The findings from [this trial] suggest that intensive weight loss may have both anti-inflammatory and biomechanical benefits; when combining weight loss with exercise, patients can safely achieve a mean long-term weight loss of more than 10 percent, with an associated improvement in symptoms greater than with either intervention alone,” the authors write.
Among overweight and obese adults with knee osteoarthritis, combining intensive diet and exercise led to less knee pain and better function after 18 months than diet-alone and exercise-alone, according to a study in the September 25 issue of JAMA.
“Osteoarthritis (OA) is the leading cause of chronic disability among older adults. Knee OA is the most frequent cause of mobility dependency and diminished quality of life, and obesity is a major risk factor for knee OA. Current treatments for knee OA are inadequate; of patients treated pharmacologically, only about half experience a 30 percent pain reduction, usually without improved function,” according to background information in the article.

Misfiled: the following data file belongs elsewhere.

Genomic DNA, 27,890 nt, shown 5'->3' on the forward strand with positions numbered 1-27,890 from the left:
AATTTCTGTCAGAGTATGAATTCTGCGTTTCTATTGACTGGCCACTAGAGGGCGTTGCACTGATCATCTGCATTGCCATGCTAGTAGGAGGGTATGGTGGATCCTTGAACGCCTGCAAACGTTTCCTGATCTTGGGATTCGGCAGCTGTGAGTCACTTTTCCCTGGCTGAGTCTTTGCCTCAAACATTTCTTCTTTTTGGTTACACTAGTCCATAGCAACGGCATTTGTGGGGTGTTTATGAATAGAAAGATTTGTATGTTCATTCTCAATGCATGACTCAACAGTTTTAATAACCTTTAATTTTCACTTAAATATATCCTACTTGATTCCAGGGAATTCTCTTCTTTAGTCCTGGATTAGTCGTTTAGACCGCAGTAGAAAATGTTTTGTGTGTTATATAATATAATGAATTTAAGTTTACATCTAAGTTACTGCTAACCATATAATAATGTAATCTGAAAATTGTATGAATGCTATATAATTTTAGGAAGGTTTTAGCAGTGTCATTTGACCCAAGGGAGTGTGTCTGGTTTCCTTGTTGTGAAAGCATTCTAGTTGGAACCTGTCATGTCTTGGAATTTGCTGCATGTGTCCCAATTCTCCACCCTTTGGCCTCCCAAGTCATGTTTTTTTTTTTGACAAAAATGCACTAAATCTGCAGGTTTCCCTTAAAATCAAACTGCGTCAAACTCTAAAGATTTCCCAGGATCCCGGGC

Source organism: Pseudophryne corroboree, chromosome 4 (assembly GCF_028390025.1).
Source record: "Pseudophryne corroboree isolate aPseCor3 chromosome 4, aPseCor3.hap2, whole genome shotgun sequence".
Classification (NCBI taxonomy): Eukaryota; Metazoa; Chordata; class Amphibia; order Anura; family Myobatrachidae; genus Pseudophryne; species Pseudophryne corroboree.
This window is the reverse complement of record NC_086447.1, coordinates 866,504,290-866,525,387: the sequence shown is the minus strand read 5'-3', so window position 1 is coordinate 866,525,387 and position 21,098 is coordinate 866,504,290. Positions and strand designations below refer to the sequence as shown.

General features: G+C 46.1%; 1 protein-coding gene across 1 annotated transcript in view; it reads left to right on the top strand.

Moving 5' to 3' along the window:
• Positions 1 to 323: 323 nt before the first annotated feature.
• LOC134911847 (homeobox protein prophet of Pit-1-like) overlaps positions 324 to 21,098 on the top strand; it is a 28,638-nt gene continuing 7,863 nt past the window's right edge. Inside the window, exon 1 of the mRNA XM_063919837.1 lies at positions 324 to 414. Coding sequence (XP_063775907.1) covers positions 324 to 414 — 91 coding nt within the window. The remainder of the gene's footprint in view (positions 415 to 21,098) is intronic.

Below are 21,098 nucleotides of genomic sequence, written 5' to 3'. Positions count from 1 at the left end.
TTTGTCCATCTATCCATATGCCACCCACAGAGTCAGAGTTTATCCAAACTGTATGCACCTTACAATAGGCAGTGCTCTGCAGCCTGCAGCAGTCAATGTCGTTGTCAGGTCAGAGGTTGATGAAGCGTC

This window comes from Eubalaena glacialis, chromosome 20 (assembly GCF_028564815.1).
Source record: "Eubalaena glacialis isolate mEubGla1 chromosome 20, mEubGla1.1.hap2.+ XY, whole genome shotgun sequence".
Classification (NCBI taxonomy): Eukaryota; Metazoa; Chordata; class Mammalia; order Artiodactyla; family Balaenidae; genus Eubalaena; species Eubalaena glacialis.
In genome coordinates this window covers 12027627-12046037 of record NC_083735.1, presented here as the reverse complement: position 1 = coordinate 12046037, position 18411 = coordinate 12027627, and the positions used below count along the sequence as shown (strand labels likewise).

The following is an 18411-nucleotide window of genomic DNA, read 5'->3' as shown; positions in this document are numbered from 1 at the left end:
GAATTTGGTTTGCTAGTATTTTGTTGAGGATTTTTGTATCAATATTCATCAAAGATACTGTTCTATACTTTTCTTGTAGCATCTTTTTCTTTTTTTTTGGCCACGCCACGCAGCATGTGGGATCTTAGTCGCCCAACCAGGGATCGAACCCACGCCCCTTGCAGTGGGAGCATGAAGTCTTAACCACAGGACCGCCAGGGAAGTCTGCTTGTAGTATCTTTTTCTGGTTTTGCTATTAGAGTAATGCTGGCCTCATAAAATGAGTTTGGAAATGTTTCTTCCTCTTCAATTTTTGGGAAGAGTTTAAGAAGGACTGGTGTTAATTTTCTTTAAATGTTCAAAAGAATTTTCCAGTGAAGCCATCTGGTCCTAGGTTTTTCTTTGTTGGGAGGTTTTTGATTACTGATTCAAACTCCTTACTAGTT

Stephen P. Messier, Ph.D., of Wake Forest University, Winston-Salem, N.C., and colleagues conducted a study to determine whether a 10 percent or greater reduction in body weight induced by diet, with or without exercise, would reduce joint loading and inflammation and improve clinical…
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